Camp, through its construct, promotes community. It creates a great learning space that allows children to explore how to live together and care for one another. There are norms and negotiation of boundaries; there are rules. Camp is a place where children can “practise” growing up, stretching their social, emotional, physical, and cognitive muscles in a safe space outside the context of their immediate family. It provides our boys with a context to explore what it means to be part of the Christian Brothers family and to practise inclusivity as a community, where everyone belongs, everyone has a place and sense of identity. To practise being ‘brother’ to each other, to show love and respect for each other, to grow and develop each other and to ensure at journey’s end everyone shines. As this is a learning environment in which our boys can further develop their ability to be critical and creative thinkers, it involves the boys actively in the learning process. The future, more than ever, demands that our children will be able to wield knowledge and come to any given situation as a problem solver. We need the science, maths, and biology, but without the ability to relate, connect, empathise, or inspire innovation, how will our children be able to liberate the world they live in and make a difference. Camp has the potential to develop these skills and capabilities and in doing so fosters the creation of future leaders. Camp provides an authentic context in which children will often experience compassionate leadership. Thus, by its construction and life giving opportunity, camp so beautifully addresses universal childhood needs, not specific to a particular racial, ethnic, or socio-economic group.
be experienced to be appreciated. Children still need the experiences of catching tadpoles in the creek, wandering among the trees in the parklands, or for our Reception-Year 2 student next week wondering what will hatch out of those ‘living eggs’ and how long it will take. It still is about breathing in that fresh air and feeling the sun on their faces to understand the importance of creation and all living things. One of the greatest gifts we can give our children is a belief and confidence in them to embrace life, to walk outside their comfort zone and maintain a thirst and courage to learn and experience new things each day. What I hope for each and every one of our boys is that through their camp experience, and as they jumped on the bus to return home, they were able to place in their pocket an “I Can Do It” attitude and a large slice of love and courage, that will push them to life’s edge and in that moment they find their wings and fly. In closing I leave you with this beautiful quote to reflect upon: “Come to the edge, Life said. They said: We are afraid. Come to the edge, Life said. They came. Life pushed them... And they flew.” Guillaume Apollinaire, French Poet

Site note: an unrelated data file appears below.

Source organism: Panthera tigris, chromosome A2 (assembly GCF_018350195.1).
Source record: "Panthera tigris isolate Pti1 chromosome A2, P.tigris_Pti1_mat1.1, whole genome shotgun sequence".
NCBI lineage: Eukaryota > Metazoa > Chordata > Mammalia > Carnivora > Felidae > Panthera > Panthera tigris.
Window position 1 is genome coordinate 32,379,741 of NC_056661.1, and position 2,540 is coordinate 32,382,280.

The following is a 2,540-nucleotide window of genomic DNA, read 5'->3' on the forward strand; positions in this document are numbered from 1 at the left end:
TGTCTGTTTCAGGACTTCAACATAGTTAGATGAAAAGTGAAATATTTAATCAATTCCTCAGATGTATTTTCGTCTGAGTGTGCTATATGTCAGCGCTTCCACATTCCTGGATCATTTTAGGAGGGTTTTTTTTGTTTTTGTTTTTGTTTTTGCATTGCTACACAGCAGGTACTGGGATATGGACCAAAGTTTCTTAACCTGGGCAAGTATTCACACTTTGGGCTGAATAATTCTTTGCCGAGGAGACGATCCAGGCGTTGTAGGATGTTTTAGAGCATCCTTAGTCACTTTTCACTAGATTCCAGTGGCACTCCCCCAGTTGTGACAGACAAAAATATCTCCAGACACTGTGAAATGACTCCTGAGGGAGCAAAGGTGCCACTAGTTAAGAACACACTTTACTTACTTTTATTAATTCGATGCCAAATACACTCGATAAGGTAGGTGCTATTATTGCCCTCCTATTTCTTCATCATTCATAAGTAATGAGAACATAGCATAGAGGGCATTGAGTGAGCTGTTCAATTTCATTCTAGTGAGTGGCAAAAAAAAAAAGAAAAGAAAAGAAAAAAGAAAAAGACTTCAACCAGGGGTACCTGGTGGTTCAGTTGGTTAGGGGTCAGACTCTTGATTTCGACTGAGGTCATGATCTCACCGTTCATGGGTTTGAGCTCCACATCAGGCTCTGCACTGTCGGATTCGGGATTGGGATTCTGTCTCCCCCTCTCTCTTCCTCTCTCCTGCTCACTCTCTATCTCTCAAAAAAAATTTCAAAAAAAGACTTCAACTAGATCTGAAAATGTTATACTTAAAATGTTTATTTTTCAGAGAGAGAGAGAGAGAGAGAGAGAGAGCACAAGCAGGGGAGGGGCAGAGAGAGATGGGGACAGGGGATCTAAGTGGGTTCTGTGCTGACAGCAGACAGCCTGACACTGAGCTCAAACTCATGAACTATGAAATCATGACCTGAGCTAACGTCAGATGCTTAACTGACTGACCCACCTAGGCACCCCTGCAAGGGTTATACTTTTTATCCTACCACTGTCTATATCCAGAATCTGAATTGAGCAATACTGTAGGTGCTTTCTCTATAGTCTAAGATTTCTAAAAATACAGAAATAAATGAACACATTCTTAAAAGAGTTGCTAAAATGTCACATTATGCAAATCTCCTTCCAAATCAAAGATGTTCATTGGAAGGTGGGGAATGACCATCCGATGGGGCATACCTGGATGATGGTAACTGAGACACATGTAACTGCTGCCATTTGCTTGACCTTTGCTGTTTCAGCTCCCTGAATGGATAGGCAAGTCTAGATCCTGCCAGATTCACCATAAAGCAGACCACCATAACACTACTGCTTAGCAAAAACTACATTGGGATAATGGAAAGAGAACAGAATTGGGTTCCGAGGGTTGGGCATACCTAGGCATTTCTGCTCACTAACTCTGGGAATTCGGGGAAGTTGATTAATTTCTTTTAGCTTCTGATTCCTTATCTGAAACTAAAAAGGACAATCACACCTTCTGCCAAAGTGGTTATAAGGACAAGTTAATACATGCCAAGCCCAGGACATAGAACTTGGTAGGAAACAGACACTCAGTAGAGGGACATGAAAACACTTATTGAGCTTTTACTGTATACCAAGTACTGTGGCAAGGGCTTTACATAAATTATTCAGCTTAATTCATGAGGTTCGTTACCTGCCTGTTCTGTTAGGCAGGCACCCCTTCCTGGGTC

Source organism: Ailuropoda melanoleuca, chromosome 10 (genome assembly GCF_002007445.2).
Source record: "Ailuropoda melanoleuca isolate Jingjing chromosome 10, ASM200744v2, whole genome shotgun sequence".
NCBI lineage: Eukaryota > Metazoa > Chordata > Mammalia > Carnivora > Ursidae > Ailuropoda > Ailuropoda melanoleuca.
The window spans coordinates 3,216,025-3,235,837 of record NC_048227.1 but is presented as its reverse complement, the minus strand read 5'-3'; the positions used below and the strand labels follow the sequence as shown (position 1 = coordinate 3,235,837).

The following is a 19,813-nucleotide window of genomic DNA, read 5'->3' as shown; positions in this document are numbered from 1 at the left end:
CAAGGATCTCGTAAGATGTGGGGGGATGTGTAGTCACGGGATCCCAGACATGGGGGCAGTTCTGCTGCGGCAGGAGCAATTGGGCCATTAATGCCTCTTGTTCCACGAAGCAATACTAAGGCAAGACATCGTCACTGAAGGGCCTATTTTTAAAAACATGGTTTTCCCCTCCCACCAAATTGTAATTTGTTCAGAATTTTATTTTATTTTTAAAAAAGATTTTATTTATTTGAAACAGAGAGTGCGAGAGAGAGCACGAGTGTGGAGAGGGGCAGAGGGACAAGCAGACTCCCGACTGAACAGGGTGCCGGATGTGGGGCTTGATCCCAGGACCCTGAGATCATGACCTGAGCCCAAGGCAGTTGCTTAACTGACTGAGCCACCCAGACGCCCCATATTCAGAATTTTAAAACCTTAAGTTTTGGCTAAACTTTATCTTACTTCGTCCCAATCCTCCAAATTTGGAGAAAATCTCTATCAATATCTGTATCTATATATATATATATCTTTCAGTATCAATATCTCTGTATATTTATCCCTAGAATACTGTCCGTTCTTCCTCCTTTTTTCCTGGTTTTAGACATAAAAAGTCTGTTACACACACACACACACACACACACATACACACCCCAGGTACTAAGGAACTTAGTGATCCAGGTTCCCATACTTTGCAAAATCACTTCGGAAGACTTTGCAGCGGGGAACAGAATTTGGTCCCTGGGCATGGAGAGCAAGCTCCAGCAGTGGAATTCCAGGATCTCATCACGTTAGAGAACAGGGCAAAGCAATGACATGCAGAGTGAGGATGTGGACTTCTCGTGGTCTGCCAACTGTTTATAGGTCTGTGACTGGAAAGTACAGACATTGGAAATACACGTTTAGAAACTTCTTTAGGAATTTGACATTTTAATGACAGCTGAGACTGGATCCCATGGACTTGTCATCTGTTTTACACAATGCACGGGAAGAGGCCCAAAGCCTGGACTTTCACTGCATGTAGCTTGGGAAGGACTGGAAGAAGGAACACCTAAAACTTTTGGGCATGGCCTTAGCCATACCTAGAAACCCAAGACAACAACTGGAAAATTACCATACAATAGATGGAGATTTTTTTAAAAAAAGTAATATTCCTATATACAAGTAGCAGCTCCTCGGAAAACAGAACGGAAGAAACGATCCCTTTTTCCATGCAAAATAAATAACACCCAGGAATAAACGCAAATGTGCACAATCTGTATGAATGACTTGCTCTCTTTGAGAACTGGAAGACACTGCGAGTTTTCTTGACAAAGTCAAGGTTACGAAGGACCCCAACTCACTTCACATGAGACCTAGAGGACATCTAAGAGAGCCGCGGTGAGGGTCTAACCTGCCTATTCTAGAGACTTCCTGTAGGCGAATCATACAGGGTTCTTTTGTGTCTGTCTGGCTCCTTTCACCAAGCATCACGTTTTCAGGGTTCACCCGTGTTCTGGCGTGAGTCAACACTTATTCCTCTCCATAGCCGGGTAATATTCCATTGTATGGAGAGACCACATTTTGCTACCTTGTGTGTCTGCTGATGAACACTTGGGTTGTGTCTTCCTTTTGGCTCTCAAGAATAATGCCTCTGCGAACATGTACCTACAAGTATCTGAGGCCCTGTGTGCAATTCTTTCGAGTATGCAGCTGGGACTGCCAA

Mrs Caroline Clarke Director Junior Campus, Vision and Innovation
Camp embraces the natural environment. While children have fewer and fewer opportunities to be outdoors, the camp experience advances the outdoor learning environment. As we become more concerned about saving the planet, we run out and make DVDs and videos about it. But the environment needs to
Carrol is coming to Christian Brothers College. Carrol our School Banking Specialist is coming to talk to us about the Commonwealth Bank School Banking program. The School Banking program includes an exciting and exclusive Rewards Program that encourages students to get into the habit of saving regularly. Every time your child makes a deposit at school they receive a silver Dollarmites token. Once students have individually collected 10 tokens they can redeem them for an exclusive School Banking reward item in recognition of their continued savings behaviour. Your school gets rewarded too. Every new account earns CBC $5 and CBA pays a 5% commission on all deposits processed via the School Banking web‐site. Carrol will be available from 2pm Thursday April during parent /teacher interviews to assist in opening accounts and answering any queries you may have. Remember, School Banking day is every Tuesday at CBC.